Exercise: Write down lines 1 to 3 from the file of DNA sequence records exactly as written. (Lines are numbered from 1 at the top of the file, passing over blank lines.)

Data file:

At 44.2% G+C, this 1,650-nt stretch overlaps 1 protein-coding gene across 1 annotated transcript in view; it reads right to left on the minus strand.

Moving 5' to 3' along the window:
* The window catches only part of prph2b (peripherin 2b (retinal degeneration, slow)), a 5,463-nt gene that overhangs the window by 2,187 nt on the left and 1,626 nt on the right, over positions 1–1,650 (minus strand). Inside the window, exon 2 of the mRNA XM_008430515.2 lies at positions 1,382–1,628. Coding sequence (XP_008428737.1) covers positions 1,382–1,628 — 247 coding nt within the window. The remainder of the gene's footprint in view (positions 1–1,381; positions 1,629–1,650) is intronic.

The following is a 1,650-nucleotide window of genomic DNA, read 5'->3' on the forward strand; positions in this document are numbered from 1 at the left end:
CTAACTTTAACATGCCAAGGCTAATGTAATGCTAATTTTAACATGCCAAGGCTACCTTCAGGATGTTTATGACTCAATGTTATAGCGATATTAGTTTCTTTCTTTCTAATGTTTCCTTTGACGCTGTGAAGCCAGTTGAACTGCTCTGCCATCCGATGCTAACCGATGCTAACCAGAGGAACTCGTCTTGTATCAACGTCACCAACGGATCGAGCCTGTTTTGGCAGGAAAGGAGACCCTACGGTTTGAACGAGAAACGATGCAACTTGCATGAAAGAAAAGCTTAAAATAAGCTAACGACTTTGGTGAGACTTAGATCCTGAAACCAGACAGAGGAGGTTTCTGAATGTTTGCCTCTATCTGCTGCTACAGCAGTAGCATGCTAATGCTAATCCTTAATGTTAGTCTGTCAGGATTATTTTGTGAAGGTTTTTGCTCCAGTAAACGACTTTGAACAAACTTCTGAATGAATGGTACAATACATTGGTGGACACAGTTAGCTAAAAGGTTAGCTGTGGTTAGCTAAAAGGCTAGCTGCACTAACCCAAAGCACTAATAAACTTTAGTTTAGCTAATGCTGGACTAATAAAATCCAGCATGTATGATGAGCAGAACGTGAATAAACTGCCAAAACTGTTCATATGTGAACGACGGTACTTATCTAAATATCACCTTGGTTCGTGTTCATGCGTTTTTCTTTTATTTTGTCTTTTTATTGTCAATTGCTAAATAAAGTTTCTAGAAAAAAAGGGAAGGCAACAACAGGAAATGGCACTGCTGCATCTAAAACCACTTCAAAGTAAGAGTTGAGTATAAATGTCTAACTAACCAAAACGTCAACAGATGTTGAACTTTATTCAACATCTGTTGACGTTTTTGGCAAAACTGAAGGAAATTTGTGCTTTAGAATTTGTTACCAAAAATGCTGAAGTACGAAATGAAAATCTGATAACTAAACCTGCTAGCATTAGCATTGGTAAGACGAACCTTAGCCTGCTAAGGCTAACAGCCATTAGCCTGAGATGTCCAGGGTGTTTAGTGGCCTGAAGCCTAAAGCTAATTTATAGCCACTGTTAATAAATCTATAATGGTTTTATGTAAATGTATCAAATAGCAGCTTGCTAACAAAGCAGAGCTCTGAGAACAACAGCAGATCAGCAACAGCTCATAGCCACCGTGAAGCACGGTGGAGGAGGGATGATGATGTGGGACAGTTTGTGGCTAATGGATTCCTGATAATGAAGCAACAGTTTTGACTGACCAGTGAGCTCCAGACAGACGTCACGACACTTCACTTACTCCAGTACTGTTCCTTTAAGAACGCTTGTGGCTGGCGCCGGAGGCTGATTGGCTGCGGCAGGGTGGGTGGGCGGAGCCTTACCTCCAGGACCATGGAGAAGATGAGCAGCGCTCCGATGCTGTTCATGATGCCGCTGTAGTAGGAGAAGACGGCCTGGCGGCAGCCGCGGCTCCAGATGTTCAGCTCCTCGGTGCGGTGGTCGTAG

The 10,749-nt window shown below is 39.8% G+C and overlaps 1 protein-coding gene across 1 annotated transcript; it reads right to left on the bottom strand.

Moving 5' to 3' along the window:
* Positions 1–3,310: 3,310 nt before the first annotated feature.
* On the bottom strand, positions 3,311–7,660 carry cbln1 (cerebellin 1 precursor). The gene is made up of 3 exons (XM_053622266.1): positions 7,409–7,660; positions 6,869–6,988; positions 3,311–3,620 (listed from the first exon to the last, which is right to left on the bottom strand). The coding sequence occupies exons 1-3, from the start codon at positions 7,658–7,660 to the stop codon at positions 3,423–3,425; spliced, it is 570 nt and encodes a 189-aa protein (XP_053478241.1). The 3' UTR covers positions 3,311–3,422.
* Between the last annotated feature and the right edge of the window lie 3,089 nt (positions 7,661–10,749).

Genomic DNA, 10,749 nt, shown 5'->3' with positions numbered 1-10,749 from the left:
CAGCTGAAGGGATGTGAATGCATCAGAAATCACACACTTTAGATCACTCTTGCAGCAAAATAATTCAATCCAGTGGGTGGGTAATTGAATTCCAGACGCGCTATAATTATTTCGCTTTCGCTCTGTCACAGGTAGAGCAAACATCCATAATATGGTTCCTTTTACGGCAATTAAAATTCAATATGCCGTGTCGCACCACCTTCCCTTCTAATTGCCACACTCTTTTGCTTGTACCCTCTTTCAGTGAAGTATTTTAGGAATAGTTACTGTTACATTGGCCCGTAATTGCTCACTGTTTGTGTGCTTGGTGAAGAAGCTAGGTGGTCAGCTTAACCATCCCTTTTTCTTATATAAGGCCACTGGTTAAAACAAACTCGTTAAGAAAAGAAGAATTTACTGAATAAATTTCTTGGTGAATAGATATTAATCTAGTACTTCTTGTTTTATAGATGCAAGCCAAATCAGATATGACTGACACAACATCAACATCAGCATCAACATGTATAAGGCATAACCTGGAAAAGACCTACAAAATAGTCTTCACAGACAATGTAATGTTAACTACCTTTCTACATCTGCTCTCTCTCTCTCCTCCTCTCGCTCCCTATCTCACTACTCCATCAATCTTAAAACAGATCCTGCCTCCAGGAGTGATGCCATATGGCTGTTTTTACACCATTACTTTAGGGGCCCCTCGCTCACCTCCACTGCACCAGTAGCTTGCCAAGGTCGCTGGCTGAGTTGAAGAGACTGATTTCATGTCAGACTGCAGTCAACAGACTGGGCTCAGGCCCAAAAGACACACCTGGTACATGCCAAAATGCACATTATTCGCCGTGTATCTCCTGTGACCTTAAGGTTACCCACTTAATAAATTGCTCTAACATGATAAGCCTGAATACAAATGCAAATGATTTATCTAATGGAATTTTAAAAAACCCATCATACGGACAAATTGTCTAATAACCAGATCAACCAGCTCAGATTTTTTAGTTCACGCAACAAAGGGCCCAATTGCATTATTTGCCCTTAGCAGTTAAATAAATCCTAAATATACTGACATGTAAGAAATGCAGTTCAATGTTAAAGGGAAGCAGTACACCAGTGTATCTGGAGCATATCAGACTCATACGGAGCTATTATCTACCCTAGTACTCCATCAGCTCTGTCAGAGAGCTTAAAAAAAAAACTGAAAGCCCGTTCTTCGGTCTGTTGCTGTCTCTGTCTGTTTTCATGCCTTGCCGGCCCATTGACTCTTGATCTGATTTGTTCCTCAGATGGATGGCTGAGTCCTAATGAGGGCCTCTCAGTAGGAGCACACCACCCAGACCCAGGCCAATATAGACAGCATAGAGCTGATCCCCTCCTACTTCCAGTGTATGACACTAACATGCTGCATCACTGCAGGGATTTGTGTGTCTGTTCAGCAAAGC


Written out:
At 44.2% G+C, this 1,650-nt stretch overlaps 1 protein-coding gene across 1 annotated transcript in view; it reads right to left on the minus strand.

Moving 5' to 3' along the window:
* The window catches only part of prph2b (peripherin 2b (retinal degeneration, slow)), a 5,463-nt gene that overhangs the window by 2,187 nt on the left and 1,626 nt on the right, over positions 1–1,650 (minus strand). Inside the window, exon 2 of the mRNA XM_008430515.2 lies at positions 1,382–1,628. Coding sequence (XP_008428737.1) covers positions 1,382–1,628 — 247 coding nt within the window. The remainder of the gene's footprint in view (positions 1–1,381; positions 1,629–1,650) is intronic.